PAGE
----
Lena Dunham has been anointed as the “voice of a generation.” Despite the fact that she’s largely unknown, the media is gushing over the 26-year-old creator and star of the HBO series Girls and electoral virgin of Barack Obama’s “Your First Time” ad.
Glamour, which named Dunham as a recipient of the magazine’s “2012 Women of the Year” award, calls her one of the most “powerful women in Hollywood.” After an intense publishing bidding war, Random House is paying her a $3.7 million advance to share her wisdom on life. No joke.
The Hollywood Reporter calls her show a “brilliant gem…one of the most original, spot-on, no-missed-steps series in recent memory;” “Raw, audacious, nuanced and richly, often excruciatingly funny,” effuses Time. “Salon” burbles how her writing and acting on Girls is “loving, plausible, generous, nuanced…”
I’ll spare you the rest.
Here’s the deal: If Girls and Lena Dunham represent the voice of young America then all America has a problem. The privileged child of avant-garde artists Laurie Simmons and Carroll Dunham (whose work the Los Angeles Times described as “Vulgar beyond belief… It’s easy to see why many people find (Dunham’s paintings) offensive, demeaning and disgusting, as well as mean-spirited, malicious and horrific”), daughter Lena is following in her parent’s unconventional footsteps.
After graduating in 2008 from Oberlin College, Dunham wrote and directed the indie film Tiny Furniture about the sex life and woes of an entitled self-absorbed millennial woman living in New York’s artsy Tribeca neighborhood. It won Best Narrative Feature Film at the South by Southwest Film Festival and Best First Screenplay at the Independent Spirit Awards.
Soon after, HBO took notice and gave Girls the green light, launching the heavily hyped comedy/drama this past April. The premise—the sex lives and woes of entitled self-absorbed millennial women living in Brooklyn, (give her props for originality, the neighborhood has changed). What makes Girls distinctive is its shameless hedonism and narcissistic vulgarity. The liberal glitterati, however, are absolutely rapturous in Dunham’s “honest” and “realistic” portrayal of young urbanites.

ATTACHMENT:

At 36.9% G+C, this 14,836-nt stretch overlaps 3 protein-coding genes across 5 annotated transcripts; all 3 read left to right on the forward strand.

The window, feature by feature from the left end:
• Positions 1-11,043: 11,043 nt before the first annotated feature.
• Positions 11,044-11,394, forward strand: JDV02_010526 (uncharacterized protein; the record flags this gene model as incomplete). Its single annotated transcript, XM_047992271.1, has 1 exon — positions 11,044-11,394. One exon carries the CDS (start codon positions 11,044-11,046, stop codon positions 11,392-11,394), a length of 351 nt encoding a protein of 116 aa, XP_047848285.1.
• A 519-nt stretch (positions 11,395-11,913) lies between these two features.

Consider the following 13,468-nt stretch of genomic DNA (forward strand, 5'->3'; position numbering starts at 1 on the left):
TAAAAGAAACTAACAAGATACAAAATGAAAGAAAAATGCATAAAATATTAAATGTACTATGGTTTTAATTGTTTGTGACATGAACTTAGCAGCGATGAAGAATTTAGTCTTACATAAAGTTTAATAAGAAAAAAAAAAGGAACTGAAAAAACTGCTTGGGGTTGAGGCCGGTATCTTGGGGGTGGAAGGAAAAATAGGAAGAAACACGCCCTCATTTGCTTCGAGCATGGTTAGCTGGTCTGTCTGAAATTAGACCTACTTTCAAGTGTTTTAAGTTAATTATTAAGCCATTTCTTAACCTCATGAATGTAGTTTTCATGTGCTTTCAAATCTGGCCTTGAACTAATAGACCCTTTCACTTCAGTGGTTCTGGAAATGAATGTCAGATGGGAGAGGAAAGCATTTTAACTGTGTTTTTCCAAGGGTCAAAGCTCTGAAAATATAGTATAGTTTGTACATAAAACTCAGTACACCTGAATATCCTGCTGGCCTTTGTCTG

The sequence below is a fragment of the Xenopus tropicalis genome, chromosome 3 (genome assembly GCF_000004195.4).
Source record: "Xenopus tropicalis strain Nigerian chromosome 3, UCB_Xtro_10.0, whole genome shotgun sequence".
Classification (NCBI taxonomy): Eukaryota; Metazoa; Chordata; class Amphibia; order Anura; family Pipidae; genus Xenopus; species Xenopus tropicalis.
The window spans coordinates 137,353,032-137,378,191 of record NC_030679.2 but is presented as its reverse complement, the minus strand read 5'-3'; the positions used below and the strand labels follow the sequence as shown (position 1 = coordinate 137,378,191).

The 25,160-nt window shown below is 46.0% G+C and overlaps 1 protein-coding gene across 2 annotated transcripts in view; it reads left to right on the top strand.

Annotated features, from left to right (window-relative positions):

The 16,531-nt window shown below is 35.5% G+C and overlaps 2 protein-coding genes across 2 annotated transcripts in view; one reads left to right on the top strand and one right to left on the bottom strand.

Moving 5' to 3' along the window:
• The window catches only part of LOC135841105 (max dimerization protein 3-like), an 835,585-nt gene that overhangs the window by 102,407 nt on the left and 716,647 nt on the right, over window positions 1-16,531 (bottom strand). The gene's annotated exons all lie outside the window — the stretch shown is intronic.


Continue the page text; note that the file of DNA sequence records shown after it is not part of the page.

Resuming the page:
Honest and realistic, indeed. The media is lovin’ the series’ graphic displays of masturbation, abortion yuks, crack smoking, borderline date rape, dueling couple doggie sex, or for a real laugh riot, a guy punching and urinating on his girlfriend. Not to sound like a repressed scold, but how is this even remotely entertaining unless you’re seeking a cheap thrill?
…Which leads us to the next question—who is watching Girls anyway? Well, this is where her oh-so-progressive fanbots might be a tad surprised. At the end of the first season, Nielsen reported the primary viewership were males over age 50, carving 22 percent of the audience; females comprised only 44 percent overall. Cheap thrill? Ahem. (Hang on boys, season two is merely a month away).
Beyond the show’s stomach-churning coarseness, Dunham and her cast are unrepresentative of any American demographic unless you include insufferable celebrity progeny: Allison Williams (NBC’s Brian Williams), Jemima Kirke (Bad Company drummer Simon Kirke), and Zosia Mamet (director David Mamet and actress Lindsay Crouse). Even the peanut gallery is mildly critical of the lack of ethnic diversity; an oversight I predict will be tidied up by next season. Not surprising, there’s been no similar discomfort regarding Girls’ class elitism.
Ahh, but Lena Dunham need not worry. To borrow the Obama ad analogy, the young wunderkind remains chaste in the hearts and minds of the chattering class, an irreverent model for the progressive era. For some, maybe that is true. For many more of us, she is merely a caricature of a spoiled rich brat, or worse, a 21st century fishwife.
Whatever Ms. Dunham may be, the voice of any generation is not one of them.